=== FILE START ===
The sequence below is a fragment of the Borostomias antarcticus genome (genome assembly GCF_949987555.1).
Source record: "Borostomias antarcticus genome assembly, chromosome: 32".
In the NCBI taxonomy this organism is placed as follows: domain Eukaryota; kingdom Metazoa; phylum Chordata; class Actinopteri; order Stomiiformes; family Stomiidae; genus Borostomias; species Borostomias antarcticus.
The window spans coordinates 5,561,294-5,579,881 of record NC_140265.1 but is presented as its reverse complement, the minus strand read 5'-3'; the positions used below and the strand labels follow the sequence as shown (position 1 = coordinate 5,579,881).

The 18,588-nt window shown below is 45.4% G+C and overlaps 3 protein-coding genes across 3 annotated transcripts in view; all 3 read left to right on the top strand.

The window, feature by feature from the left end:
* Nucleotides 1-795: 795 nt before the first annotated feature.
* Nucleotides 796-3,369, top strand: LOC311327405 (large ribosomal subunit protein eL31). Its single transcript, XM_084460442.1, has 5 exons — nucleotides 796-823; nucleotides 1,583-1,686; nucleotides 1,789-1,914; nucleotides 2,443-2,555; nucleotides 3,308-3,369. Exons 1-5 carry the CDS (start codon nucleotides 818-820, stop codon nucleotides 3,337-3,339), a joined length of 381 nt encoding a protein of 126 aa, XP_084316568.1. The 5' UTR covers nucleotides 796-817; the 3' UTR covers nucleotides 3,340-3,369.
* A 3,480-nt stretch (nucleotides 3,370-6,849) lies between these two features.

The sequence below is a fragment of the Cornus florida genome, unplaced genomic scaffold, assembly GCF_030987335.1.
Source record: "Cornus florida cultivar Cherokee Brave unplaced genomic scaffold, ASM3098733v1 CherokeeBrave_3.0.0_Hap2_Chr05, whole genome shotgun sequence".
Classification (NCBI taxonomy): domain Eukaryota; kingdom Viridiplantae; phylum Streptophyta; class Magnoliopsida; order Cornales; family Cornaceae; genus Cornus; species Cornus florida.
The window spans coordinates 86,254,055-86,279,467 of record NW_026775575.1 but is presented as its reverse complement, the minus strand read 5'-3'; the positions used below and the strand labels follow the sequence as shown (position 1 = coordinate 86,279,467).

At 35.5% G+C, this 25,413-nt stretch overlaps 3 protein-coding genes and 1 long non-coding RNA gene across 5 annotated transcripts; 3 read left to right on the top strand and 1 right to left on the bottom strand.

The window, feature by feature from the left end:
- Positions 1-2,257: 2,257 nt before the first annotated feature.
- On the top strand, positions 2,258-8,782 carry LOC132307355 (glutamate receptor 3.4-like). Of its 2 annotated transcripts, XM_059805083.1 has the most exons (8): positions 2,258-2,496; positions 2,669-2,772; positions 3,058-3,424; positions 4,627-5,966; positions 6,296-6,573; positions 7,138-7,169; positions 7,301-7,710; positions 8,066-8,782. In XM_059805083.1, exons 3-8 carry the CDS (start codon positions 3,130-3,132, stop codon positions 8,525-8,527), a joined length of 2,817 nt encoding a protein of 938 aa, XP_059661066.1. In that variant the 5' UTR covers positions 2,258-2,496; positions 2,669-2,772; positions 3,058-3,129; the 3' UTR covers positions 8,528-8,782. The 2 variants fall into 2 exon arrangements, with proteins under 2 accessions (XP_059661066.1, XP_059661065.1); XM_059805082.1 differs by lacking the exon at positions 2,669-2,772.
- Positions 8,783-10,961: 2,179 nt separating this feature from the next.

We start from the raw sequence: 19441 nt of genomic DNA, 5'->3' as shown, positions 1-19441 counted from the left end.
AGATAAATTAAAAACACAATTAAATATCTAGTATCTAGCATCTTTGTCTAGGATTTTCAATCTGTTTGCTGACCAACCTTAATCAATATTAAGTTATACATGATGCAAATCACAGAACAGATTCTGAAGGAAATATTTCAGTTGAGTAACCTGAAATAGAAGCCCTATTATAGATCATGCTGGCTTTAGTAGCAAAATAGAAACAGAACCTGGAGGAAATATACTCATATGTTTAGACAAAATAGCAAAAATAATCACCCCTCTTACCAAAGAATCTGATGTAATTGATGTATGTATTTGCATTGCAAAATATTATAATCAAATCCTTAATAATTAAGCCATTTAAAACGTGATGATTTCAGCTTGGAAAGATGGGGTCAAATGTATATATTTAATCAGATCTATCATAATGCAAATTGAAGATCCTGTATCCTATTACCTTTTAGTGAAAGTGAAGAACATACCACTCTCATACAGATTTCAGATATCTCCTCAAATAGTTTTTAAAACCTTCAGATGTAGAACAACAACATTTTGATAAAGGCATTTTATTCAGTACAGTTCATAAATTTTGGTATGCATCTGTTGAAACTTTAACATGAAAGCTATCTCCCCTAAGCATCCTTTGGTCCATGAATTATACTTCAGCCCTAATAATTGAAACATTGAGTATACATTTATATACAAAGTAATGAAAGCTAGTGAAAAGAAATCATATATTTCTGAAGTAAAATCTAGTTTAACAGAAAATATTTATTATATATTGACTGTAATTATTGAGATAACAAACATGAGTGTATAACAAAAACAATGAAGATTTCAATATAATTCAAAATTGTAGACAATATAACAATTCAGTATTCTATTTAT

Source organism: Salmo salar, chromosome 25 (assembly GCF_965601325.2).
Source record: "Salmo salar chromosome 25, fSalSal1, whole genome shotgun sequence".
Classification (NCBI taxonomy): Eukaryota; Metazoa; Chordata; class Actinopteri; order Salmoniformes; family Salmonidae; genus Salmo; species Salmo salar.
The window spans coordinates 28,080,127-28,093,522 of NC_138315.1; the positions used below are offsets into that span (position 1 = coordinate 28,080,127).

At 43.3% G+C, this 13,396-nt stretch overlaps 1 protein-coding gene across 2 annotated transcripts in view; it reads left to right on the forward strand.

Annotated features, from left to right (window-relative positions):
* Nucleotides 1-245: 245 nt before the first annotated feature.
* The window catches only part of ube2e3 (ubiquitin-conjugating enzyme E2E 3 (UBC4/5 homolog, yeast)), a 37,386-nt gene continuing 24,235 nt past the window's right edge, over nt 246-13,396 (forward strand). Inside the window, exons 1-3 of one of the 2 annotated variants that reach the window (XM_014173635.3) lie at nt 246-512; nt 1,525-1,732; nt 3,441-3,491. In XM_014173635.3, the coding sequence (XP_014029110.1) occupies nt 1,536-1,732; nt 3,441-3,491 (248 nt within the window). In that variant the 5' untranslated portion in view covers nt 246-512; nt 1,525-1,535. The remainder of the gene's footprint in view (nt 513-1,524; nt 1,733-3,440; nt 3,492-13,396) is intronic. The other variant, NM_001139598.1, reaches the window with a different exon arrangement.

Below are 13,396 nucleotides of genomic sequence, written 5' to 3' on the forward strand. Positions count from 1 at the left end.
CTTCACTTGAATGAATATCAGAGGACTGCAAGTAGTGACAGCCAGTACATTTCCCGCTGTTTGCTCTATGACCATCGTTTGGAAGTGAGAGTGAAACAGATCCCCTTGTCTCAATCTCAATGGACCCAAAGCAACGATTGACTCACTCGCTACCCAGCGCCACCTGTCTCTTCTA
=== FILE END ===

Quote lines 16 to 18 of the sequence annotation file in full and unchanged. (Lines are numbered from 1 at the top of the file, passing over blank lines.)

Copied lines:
- Positions 1-2,257: 2,257 nt before the first annotated feature.
- On the top strand, positions 2,258-8,782 carry LOC132307355 (glutamate receptor 3.4-like). Of its 2 annotated transcripts, XM_059805083.1 has the most exons (8): positions 2,258-2,496; positions 2,669-2,772; positions 3,058-3,424; positions 4,627-5,966; positions 6,296-6,573; positions 7,138-7,169; positions 7,301-7,710; positions 8,066-8,782. In XM_059805083.1, exons 3-8 carry the CDS (start codon positions 3,130-3,132, stop codon positions 8,525-8,527), a joined length of 2,817 nt encoding a protein of 938 aa, XP_059661066.1. In that variant the 5' UTR covers positions 2,258-2,496; positions 2,669-2,772; positions 3,058-3,129; the 3' UTR covers positions 8,528-8,782. The 2 variants fall into 2 exon arrangements, with proteins under 2 accessions (XP_059661066.1, XP_059661065.1); XM_059805082.1 differs by lacking the exon at positions 2,669-2,772.
- Positions 8,783-10,961: 2,179 nt separating this feature from the next.